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Marketing Slogans are for Lovers

April 27, 2009

The development and use of a great Marketing slogan is a long lost art. And a key to effectively building your brand equity. Yet, I see so many weak slogans these days that seeing or hearing a really great one has a way of reminding you of the astonishing power of a simple idea, well articulated.

One of the things I remember most about driving to and from the Darden School at UVA back in the early 80’s is, strangely enough, the state’s marketing slogan: “Virginia is for lovers.” Growing up in east Tennessee, I would frequently see cars buzzing up and down I-40 and I-81 with the provocative slogan emblazoned on their back bumpers. I’m sure you too have seen or heard the line, and no doubt, have never forgotten it.

Virginia is for Lovers Marketing Slogan

Virginia is for Lovers Marketing Slogan

Created 40 years ago this year, it’s a great example of a marketing slogan that really works.  For more examples of great advertising and slogans, check out the monthly Ads of the World winners. Strangely enough, “Virginia is for Lovers” wasn’t the original slogan–the more clunky (and much less powerful) “Virginia is for history lovers” gradually evolved into the final line. Driven primarily by bumper sticker advertising–who can forget the white font and red heart–it embodies several things that are common to all great slogans.

First, it has a clear target–lovers. What a truly original way of personalizing a state for everyone. Whoever wrote the line was a genius, because the line isn’t primarily about the place, it’s about who we want to be. It’s aspirational. Who isn’t, or doesn’t want to be, a “lover?” This marketing slogan speaks to everyone.

Second, there’s a clear benefit:  If Virginia is for lovers, it’s for people who are, or want to be, in love. Who wouldn’t want this ? And importantly, anyone who has spent time in the state knows that Virginia does, in fact, have a dreamy feel to the place. So, it’s entirely plausible: Virginia really is for lovers.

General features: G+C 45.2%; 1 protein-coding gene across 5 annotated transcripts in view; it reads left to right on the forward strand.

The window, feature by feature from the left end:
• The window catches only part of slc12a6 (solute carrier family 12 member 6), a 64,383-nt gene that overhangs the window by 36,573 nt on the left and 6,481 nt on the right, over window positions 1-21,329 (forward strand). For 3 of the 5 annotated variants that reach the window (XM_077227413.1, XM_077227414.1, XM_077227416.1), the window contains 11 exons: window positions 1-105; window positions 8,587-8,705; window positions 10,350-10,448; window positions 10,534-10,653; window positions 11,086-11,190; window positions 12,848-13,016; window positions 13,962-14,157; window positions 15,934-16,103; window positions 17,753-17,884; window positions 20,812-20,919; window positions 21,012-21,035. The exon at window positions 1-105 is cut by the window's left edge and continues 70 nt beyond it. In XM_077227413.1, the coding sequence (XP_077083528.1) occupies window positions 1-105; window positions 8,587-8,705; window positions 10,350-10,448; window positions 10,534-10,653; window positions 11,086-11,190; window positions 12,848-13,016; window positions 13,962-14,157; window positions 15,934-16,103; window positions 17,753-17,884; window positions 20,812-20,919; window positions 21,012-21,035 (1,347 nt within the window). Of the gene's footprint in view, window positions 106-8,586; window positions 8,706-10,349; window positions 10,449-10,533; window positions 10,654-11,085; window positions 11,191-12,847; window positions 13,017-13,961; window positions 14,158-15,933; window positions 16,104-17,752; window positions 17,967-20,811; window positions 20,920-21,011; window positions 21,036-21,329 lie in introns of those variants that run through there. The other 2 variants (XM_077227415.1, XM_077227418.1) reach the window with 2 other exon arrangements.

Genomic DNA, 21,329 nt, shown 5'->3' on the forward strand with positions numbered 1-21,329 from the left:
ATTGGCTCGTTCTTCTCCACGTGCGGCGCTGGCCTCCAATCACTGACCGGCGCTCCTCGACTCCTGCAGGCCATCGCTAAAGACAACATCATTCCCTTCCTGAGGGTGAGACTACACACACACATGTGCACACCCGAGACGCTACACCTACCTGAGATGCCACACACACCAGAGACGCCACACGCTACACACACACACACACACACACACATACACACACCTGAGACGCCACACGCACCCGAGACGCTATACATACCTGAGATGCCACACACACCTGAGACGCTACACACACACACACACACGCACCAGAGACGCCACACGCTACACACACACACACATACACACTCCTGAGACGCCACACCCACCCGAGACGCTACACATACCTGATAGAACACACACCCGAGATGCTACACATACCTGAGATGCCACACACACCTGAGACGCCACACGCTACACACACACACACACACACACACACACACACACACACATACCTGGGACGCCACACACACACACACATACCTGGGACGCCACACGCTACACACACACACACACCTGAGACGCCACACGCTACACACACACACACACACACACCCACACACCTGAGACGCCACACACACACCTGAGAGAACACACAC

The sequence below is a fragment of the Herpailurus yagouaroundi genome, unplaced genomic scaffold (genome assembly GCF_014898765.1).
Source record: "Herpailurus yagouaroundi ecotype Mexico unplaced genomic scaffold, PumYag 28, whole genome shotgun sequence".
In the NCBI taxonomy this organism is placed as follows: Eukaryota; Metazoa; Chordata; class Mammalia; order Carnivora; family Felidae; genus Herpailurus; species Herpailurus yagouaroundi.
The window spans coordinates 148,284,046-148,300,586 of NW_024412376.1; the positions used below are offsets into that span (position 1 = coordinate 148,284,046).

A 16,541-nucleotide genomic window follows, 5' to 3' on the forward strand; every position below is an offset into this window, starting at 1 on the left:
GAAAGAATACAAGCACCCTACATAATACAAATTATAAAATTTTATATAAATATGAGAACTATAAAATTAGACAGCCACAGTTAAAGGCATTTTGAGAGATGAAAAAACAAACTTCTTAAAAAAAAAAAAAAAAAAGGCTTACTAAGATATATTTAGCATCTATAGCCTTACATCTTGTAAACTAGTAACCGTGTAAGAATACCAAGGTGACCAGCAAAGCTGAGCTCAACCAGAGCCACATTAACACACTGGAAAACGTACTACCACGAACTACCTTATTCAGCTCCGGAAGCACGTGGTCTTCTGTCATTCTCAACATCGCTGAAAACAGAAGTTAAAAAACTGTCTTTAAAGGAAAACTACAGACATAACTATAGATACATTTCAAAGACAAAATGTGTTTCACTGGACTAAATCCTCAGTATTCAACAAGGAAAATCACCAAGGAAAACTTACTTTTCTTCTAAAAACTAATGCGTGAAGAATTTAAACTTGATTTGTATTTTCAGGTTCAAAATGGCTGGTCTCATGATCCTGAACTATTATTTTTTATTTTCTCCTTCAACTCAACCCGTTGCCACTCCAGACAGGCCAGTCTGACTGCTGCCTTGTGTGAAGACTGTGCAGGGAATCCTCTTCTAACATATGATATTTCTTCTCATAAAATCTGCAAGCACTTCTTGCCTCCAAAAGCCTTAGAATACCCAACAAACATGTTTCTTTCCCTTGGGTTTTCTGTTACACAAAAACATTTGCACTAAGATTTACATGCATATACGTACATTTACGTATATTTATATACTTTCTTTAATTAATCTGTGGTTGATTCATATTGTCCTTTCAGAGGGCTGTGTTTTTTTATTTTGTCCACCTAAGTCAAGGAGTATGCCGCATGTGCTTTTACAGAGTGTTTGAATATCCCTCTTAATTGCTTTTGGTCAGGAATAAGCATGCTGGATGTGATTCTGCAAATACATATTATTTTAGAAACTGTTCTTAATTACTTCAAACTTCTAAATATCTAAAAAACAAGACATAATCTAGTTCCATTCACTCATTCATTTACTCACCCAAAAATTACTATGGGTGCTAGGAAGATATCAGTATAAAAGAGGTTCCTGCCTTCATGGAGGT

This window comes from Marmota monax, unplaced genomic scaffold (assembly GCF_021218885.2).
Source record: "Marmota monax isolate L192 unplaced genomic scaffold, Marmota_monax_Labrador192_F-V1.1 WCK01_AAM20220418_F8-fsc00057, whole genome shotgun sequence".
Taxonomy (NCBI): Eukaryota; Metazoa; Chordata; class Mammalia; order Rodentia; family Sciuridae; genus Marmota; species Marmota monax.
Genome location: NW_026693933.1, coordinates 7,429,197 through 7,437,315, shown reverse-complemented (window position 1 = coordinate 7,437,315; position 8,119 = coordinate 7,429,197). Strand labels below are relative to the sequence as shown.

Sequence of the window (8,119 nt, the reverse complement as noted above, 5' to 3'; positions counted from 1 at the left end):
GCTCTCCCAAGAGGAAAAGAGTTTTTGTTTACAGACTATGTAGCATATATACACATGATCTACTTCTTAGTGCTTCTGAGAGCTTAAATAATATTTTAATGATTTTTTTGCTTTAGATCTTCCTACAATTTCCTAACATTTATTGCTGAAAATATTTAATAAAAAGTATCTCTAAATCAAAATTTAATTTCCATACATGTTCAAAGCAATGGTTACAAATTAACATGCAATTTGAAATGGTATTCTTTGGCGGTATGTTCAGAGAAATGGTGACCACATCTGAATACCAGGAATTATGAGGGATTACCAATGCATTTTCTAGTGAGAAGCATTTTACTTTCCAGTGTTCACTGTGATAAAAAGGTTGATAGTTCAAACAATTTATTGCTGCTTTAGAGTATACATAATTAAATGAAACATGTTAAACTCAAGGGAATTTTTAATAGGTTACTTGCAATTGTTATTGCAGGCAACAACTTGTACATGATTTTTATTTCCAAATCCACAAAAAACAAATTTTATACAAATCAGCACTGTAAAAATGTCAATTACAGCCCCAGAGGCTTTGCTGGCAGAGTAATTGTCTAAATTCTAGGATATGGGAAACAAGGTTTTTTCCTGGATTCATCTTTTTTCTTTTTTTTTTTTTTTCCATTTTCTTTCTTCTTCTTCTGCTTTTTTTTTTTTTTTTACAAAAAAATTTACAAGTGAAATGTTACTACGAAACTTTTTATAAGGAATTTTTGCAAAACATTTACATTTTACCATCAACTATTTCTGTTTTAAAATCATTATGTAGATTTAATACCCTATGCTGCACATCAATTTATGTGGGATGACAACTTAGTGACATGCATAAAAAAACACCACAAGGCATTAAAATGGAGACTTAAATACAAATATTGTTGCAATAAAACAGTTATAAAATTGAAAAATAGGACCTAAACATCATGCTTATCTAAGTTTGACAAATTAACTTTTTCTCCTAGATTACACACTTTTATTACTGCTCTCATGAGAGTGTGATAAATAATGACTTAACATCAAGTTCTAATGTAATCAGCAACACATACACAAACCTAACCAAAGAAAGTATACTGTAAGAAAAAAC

Third, the slogan is provocative. New Jersey is the “Garden State.” Ohio is “So much to discover.” A state for lovers is in a category and space all its own. It has stopping power. It makes you stop and think.

Lastly, it’s memorable. How many of us, if asked, wouldn’t know the state’s marketing slogan ? Try this test at home: “_______ is for lovers.” Amazingly, most of the “marketing” that I recall for Virginia is from automobile bumper stickers. Who needs new media when you have a great idea ?

There’s something else that’s important here–durability and longevity. Check out the list of U.S. state marketing slogans. Notice how most states have multiple ideas that change over time? Notice how Virginia only has one? I have to give a lot of credit to Virginia for sticking with it. Marketers spend every waking minute thinking about their brand, their value proposition, and how it’s being articulated and communicated in their marketing plans. They swim in their own marketing ideas and often forget that their brand is nothing more than a millisecond of thought in the mind of the average consumer. And thus, they tend to tire of a good idea way before consumers do.

So the folks in Virginia should be applauded. They have a great marketing slogan that communicates their state benefit in a compelling, provocative and memorable way. And they haven’t walked away from it. But don’t just take my word for it. In the year the slogan was introduced, Virginia travelers spent only $800 million vs. $14+ billion in 2004. 

Why can’t all Marketers be as inventive, disciplined and impactful ? Great marketing slogans are for lovers.